To make matters worse, for years, the agency has allowed utilities to only replace half of the service line. This disturbance of lead thereby causes spikes of lead in drinking water, and likely leaves sources of lead in place from the curb to the house. This has led to potential lead exposure to communities and less federal funding. As a reminder, there is no safe level of lead exposure, especially for children.

Recently, 26 groups submitted comments on the board’s draft plan for disbursing the federal funds, called the Drinking Water State Revolving Fund IUP. The state’s draft plan indicates that the agency will continue to ignore the full scope of California’s lead problem because it does not require complete information from utilities. Instead, the water board and DDW continue to stick their heads in the sand, essentially deciding that a certain amount of lead in our water system would be more palatable than standing up to water utilities and demanding the full accounting and removal of the sources of lead in our drinking water. 

Based on the draft plan, it’s also safe to assume that there will continue to be dismal utility participation, and disadvantaged communities will miss out on funding. Last year, under a similar plan, only three utilities applied for lead service line replacement funding. And perhaps even more concerning is the fact that while 49 percent of this funding must be allocated to disadvantaged communities, California has yet to distribute any funds to these communities. 

A close-up view of hands holding part of an old service line.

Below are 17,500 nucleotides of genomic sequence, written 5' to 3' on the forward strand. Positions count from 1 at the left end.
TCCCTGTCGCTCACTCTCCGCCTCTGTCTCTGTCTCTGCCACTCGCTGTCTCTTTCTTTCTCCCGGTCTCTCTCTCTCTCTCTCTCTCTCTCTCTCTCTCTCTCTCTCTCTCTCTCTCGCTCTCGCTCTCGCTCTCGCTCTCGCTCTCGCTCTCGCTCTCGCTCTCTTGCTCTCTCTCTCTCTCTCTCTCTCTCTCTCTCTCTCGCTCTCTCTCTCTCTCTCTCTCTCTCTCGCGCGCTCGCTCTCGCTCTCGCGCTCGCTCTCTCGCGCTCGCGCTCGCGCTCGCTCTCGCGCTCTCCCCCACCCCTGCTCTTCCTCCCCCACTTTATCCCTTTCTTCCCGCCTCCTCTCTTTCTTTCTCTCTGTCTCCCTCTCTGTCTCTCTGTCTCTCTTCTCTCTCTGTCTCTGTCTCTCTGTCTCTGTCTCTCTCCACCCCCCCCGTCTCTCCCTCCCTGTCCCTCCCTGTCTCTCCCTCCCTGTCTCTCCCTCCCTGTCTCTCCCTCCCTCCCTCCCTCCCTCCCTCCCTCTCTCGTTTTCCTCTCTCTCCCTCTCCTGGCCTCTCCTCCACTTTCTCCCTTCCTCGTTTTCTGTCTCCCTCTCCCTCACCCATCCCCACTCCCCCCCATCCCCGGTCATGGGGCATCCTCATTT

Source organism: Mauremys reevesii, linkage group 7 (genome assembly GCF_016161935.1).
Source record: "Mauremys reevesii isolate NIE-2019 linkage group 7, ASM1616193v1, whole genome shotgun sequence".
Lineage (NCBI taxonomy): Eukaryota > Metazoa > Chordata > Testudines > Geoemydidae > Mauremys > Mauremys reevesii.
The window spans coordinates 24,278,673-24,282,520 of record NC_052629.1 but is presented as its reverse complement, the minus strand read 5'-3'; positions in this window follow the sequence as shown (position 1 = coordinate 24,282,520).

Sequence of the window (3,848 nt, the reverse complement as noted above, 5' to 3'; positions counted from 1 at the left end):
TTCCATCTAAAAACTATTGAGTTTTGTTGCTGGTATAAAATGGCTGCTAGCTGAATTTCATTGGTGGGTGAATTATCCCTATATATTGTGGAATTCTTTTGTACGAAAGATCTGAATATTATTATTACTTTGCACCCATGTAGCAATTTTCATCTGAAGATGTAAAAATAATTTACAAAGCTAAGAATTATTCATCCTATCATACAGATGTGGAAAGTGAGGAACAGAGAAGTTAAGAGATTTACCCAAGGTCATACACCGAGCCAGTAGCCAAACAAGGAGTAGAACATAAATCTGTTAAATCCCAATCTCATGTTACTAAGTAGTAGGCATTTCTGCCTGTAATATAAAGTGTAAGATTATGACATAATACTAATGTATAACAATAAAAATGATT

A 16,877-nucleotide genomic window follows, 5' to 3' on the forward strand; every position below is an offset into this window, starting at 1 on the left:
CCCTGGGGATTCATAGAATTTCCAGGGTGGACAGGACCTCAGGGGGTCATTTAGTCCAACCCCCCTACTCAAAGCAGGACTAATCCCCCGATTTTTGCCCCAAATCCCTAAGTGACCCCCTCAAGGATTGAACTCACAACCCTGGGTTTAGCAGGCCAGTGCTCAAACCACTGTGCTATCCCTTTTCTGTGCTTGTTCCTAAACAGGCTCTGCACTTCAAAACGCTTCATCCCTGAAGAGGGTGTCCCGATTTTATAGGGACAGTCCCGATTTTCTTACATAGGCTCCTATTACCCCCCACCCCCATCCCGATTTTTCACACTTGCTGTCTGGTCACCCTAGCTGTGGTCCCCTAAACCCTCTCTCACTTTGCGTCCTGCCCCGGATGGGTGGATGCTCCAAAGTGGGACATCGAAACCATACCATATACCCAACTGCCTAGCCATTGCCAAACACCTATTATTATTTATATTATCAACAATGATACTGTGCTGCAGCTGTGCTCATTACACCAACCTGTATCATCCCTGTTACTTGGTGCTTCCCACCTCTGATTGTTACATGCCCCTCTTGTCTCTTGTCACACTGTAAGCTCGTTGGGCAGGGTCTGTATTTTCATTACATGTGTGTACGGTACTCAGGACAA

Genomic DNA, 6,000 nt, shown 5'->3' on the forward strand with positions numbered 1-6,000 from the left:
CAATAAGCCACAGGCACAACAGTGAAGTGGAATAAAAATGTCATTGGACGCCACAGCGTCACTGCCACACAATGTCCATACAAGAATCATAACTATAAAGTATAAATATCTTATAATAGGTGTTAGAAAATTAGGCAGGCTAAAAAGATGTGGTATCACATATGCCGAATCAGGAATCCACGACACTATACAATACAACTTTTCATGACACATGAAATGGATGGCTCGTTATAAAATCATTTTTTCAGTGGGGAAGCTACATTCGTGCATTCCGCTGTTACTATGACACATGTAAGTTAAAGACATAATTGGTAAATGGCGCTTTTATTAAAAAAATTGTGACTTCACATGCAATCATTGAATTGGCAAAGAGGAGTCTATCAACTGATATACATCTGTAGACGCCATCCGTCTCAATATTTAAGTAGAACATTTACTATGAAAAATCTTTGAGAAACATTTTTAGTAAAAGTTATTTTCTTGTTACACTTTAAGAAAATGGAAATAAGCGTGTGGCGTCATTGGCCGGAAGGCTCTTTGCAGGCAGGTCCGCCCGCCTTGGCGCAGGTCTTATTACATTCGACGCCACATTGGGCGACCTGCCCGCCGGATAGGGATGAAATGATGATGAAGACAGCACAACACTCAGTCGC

Part of an old service line removed during lead pipe replacement at a home


Vanessa Bly Photography

Water systems across the United States must submit lead service line inventories to the EPA by October 2024, as required by the federal Lead and Copper Rule. Between now and then, California could and should require the same from its water systems and use the free federal money to help utilities pay for their inventories. But the most recent IUP indicates that the state will miss the opportunity to disburse this federal funding.

Every person living and drinking water in California should be extremely disappointed by the state’s shortsighted and timid approach to removing lead from our drinking water. Taking a broader perspective, California’s loss is other states’ gain, as California’s unclaimed funds will be distributed to those states that have made the effort to require more complete inventories and hold their utilities accountable. So, there’s a silver lining for other states.

California state leaders must require inventories of the entire service line system and devote federal funding to these full inventories. The state should also require utilities to go back and fully fix any partial replacements that have already happened—again, using federal funds. And the state must do a better job of publicizing the availability of the federal money, focusing on systems that are serving disadvantaged communities to ensure they get the funding they need and deserve.

This blog provides general information, not legal advice. If you need legal help, please consult a lawyer in your state.